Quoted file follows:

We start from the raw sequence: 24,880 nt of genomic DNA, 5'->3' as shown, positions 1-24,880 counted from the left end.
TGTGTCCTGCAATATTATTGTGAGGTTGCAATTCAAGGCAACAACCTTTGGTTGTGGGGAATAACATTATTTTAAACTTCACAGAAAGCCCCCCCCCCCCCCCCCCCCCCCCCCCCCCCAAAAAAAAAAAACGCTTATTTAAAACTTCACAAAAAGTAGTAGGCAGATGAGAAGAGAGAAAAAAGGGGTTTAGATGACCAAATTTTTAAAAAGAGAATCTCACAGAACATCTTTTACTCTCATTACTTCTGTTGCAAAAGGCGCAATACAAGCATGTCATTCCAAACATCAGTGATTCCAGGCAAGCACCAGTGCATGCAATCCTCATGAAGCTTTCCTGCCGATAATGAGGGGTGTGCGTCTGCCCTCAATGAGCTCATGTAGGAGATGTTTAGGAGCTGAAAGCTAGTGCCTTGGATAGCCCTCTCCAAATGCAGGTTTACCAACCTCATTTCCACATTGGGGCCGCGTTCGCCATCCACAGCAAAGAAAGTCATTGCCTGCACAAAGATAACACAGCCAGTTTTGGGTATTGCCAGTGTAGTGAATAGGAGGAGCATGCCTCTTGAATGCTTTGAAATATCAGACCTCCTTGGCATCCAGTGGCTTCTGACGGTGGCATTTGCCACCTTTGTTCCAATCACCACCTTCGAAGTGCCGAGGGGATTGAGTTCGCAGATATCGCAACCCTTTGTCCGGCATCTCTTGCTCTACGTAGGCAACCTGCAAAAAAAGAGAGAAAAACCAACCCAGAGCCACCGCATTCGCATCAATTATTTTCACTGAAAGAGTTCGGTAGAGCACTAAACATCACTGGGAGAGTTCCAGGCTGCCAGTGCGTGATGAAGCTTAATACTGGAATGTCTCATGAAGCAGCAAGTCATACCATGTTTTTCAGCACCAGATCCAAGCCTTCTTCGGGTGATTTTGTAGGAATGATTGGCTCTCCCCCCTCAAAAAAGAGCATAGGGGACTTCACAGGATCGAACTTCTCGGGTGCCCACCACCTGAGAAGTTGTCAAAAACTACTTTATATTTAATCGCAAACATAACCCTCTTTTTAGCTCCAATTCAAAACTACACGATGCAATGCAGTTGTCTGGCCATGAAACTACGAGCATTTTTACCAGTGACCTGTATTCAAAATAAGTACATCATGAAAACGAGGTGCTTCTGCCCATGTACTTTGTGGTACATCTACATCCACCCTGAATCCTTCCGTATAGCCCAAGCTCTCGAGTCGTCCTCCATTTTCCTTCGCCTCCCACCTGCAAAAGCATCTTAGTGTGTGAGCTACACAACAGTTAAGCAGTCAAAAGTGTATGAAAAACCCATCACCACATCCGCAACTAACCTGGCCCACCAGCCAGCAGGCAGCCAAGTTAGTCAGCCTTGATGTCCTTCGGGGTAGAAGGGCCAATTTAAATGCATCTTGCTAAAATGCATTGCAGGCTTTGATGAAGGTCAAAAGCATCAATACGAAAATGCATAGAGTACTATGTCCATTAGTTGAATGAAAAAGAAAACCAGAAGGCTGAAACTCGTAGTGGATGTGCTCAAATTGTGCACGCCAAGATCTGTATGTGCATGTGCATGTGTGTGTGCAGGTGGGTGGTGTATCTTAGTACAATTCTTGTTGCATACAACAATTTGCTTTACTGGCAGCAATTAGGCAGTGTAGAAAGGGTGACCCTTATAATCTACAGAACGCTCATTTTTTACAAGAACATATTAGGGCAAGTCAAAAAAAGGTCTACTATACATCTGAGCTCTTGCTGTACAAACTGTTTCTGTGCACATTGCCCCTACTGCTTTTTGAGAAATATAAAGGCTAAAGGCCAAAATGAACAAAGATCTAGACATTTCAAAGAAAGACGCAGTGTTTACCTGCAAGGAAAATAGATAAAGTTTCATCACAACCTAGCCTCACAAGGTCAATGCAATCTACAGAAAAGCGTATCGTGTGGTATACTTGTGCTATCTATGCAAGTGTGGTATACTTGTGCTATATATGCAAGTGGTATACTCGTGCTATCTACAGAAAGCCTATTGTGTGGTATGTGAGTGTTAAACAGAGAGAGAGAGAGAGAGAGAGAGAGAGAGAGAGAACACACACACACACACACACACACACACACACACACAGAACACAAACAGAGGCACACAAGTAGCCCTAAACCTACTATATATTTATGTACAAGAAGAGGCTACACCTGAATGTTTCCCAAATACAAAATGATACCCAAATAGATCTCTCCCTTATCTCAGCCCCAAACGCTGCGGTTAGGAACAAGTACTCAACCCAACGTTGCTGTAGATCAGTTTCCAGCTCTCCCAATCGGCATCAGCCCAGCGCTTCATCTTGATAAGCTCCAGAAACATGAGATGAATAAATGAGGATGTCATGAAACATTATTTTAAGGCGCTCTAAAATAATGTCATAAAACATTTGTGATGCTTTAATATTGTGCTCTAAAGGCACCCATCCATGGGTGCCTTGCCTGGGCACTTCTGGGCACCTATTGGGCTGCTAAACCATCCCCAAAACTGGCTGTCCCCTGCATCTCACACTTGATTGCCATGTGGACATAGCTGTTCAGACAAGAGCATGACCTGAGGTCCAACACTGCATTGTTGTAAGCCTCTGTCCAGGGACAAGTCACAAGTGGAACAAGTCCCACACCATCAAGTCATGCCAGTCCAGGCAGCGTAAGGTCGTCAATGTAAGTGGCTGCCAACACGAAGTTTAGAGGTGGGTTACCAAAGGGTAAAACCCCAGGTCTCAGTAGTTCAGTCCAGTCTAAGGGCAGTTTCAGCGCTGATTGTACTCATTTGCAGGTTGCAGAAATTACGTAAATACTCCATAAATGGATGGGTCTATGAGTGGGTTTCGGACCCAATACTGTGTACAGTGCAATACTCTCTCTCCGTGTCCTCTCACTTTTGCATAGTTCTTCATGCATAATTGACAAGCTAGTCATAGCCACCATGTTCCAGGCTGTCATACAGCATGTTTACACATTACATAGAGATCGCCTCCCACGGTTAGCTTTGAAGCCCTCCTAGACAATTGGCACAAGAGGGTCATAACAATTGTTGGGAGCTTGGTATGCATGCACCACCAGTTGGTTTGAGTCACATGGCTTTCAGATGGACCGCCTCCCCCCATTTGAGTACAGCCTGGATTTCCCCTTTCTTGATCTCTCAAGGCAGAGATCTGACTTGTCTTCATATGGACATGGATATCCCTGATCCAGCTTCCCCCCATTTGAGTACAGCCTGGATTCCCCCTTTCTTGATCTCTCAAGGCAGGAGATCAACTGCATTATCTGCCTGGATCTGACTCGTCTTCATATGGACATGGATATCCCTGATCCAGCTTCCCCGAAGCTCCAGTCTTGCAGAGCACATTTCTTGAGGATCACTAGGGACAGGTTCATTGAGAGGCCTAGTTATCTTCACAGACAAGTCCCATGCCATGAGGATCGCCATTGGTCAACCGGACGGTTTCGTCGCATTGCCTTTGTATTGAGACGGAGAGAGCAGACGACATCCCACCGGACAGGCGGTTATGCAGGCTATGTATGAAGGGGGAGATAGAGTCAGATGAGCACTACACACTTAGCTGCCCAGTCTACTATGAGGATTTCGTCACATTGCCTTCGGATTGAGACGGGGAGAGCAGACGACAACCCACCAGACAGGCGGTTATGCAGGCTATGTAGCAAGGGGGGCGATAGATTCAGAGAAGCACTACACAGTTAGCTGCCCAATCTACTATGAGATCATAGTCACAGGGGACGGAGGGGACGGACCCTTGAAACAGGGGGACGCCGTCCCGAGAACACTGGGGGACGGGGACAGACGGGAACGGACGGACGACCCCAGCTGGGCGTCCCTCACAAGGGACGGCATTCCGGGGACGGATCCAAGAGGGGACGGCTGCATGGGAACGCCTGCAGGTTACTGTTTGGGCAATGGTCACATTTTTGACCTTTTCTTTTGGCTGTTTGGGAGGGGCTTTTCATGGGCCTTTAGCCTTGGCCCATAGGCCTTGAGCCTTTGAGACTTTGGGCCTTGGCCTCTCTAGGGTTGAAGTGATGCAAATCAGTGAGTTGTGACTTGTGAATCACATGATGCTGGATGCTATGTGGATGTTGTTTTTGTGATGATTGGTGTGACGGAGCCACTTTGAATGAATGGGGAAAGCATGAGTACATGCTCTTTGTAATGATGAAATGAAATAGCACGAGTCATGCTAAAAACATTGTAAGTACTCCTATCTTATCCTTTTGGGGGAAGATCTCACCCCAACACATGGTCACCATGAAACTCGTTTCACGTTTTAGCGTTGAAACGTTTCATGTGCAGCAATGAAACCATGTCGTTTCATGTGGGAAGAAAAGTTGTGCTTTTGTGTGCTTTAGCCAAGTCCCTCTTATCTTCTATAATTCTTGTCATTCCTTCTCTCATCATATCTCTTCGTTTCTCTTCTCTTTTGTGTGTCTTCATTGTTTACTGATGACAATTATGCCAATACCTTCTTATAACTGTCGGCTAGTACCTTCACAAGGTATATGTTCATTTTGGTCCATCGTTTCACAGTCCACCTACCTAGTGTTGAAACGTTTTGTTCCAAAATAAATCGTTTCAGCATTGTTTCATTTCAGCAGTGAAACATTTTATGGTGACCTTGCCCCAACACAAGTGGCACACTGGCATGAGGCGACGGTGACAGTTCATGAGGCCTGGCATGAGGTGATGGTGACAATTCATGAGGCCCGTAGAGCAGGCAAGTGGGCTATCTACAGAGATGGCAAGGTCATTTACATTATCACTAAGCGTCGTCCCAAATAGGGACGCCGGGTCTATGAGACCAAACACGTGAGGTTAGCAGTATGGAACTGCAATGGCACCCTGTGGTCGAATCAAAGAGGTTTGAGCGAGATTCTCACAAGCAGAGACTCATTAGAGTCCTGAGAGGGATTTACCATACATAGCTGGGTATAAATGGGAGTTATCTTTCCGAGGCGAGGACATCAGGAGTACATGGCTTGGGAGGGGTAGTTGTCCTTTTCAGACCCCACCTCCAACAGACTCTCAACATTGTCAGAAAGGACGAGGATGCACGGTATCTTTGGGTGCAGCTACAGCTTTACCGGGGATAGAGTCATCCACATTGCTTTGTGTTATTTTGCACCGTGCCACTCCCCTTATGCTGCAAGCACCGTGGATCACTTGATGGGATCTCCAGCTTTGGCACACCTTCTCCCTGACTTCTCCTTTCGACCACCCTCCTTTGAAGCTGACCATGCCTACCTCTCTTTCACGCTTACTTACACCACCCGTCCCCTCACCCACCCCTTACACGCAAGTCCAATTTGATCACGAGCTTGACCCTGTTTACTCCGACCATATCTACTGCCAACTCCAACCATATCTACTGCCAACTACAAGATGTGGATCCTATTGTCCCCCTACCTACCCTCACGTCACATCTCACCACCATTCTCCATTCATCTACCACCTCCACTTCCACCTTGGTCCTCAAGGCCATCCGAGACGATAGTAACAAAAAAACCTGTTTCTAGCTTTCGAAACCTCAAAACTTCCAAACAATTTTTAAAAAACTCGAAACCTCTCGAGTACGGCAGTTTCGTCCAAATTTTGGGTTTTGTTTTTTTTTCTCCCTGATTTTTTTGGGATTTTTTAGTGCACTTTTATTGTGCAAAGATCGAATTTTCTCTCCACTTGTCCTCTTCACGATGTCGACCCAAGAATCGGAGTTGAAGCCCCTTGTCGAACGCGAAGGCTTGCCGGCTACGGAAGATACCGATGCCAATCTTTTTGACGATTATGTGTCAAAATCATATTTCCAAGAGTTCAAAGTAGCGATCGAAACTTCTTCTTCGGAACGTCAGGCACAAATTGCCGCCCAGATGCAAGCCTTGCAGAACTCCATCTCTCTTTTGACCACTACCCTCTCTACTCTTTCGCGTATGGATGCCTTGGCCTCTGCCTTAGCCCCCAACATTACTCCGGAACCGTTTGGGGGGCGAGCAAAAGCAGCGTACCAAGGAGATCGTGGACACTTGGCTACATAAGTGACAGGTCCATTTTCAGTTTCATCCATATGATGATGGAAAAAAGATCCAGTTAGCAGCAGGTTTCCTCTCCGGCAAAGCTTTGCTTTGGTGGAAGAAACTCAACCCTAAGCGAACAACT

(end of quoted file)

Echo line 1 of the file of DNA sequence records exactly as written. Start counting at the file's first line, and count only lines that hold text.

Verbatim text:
We start from the raw sequence: 24,880 nt of genomic DNA, 5'->3' as shown, positions 1-24,880 counted from the left end.